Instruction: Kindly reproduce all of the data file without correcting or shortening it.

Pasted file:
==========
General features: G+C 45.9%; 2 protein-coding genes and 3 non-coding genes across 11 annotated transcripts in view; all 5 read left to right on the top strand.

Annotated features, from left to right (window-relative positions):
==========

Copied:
General features: G+C 45.9%; 2 protein-coding genes and 3 non-coding genes across 11 annotated transcripts in view; all 5 read left to right on the top strand.

Annotated features, from left to right (window-relative positions):